I think the most important lesson in the book relates to the experience of social democracy and what that meant. In the book, I pose the idea that there could have been a social democratic road to socialism. I explain why that didn’t happen, what contradictions and roadblocks it faced. But I think for us today it’s important for us to embrace a day-to-day quest to construct the type of social democracy that’s not driven by bureaucrats, but actively engages ordinary people and might help encourage those people to take more ownership in their parties, take more ownership in their government, and not be demobilized by the experience of power. I do think there is a social democratic road to socialism, and I think the chapter where I discuss Swedish social democracy and its trajectory is relevant today for people, especially people engaged in politics in a country like Germany.
I want to switch gears and talk about the magazine. Jacobin is the reason we’re here. The big news on the Left is obviously the Jacobin redesign that just happened.
Right. Have you seen a copy?
I have. In fact, I shelled out an arm and a leg for an international subscription.
Yeah, especially because in Berlin, that’s, like, a month’s rent. No, I’m just kidding, it’s something like 50 dollars.
Well, you’re not wrong. Why the new look? And more broadly, why is it important to have visually compelling print media on the Left?
There are two components to the redesign. One is just the cosmetic change. I think the branding does make Jacobin more distinctive, and it also lends itself to different brand applications. But content-wise, in the issue, every spread has an article, it has a list, and it has events or it has infographics. So it’s made to be a little bit less linear than a traditional issue of Jacobin, where you start at the beginning and you go to the end. This is more like a regular magazine that you can pick up, read any article or skim.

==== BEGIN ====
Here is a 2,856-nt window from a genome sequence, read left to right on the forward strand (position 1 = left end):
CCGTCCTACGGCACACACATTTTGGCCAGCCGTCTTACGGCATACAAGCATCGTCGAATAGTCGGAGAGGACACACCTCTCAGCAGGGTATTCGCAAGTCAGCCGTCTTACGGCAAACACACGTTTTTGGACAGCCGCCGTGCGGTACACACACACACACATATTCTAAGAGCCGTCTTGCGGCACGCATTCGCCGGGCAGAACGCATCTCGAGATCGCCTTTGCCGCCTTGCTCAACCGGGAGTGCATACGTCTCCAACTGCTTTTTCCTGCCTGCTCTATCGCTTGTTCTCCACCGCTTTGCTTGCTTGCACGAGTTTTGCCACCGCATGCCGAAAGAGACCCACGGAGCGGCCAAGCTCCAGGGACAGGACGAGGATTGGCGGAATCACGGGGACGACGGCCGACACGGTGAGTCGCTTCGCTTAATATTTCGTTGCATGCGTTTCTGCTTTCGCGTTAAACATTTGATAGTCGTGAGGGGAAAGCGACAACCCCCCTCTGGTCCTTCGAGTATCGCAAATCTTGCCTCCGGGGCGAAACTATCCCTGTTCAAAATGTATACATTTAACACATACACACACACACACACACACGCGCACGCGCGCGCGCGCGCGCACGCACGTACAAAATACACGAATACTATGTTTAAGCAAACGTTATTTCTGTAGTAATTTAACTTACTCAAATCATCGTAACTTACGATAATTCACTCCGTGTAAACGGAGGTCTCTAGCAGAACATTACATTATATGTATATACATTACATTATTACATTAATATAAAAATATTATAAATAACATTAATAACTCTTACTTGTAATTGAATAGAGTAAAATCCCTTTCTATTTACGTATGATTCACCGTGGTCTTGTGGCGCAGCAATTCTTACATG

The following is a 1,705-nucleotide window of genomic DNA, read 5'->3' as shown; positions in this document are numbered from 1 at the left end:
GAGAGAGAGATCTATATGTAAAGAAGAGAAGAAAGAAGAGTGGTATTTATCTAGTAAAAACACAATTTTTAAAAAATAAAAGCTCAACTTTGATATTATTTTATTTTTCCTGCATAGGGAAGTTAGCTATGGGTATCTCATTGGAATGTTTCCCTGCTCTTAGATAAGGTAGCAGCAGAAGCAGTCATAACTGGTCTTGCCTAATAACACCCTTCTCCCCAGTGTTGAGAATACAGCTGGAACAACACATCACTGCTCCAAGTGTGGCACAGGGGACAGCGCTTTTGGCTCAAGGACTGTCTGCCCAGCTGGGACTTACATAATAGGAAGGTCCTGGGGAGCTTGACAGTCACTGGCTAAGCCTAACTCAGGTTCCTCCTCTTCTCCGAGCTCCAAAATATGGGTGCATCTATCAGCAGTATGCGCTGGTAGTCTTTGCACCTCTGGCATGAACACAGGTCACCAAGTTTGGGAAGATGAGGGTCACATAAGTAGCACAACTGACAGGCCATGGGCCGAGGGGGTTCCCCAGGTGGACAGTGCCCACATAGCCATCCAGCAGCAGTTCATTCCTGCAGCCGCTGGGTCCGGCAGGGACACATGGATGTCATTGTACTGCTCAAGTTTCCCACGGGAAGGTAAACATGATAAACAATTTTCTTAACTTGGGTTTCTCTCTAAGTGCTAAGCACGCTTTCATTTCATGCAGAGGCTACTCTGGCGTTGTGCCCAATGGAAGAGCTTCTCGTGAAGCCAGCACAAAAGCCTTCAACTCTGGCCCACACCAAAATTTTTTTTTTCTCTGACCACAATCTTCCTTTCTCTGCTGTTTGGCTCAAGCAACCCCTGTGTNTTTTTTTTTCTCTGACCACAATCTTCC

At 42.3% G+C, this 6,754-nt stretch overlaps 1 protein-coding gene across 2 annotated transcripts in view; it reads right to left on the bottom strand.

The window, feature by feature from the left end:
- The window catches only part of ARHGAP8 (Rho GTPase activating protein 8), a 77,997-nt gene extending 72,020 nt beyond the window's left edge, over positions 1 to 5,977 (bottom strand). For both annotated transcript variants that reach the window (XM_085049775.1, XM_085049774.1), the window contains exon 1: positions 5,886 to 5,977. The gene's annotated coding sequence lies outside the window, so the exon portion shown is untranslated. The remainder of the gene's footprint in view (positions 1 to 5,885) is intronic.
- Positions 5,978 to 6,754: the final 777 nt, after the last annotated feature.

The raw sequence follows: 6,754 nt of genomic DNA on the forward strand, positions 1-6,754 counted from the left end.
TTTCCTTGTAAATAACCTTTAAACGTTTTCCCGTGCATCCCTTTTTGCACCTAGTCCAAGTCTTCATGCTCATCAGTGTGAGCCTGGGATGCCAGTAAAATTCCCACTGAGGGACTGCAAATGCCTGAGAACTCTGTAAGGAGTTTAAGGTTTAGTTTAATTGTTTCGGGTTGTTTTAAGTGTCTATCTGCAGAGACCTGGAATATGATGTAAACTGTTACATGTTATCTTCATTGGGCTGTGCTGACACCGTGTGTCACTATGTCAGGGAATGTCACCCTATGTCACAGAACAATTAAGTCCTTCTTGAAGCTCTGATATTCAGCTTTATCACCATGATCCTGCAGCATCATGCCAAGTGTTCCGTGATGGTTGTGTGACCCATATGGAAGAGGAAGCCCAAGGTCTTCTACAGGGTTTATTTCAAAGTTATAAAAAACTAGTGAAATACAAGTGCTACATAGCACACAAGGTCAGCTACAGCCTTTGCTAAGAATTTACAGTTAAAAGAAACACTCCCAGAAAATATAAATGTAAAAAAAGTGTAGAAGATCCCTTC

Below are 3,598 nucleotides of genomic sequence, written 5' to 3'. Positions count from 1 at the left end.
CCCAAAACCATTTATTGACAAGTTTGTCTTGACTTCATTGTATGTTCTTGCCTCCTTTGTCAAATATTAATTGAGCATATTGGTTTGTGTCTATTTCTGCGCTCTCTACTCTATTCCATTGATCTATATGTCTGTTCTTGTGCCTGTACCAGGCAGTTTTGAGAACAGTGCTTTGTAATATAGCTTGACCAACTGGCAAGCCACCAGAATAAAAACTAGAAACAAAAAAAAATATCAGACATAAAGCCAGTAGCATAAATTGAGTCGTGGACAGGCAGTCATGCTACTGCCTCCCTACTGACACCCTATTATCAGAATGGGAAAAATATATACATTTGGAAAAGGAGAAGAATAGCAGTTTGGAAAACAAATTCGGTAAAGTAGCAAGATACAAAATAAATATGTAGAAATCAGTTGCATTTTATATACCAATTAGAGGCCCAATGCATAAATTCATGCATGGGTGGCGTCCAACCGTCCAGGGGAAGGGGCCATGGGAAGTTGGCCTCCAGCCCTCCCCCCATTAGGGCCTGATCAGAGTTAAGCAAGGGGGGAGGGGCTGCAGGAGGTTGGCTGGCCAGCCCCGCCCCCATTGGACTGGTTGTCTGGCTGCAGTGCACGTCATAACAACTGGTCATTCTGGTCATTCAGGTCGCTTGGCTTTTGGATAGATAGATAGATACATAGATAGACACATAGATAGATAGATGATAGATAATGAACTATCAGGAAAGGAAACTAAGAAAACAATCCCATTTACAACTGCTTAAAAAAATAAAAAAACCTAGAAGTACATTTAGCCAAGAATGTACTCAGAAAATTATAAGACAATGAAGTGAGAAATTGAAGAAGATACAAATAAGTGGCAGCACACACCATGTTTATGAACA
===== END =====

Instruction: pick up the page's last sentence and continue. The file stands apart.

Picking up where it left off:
In a way, I think it’s us finally getting the resources to fully go from a Marxist journal to a socialist magazine. And I think that’s a positive development. We also publish Catalyst, which is a more traditional journal, if you really want unadorned writing. But the idea is not just to create more value for existing subscribers but to help reach a wider base, even if we’re in a tough year politically, because if the magazine is good and interesting, it’s something you’re more apt to give to a friend, or to spread around. At some point we just believe the quality of the magazine will reflect itself in its subscriptions over time.
Speaking of the mission of having a mainstream or accessible socialist journalist project, what would you say to someone who wants to start doing Left journalism right now?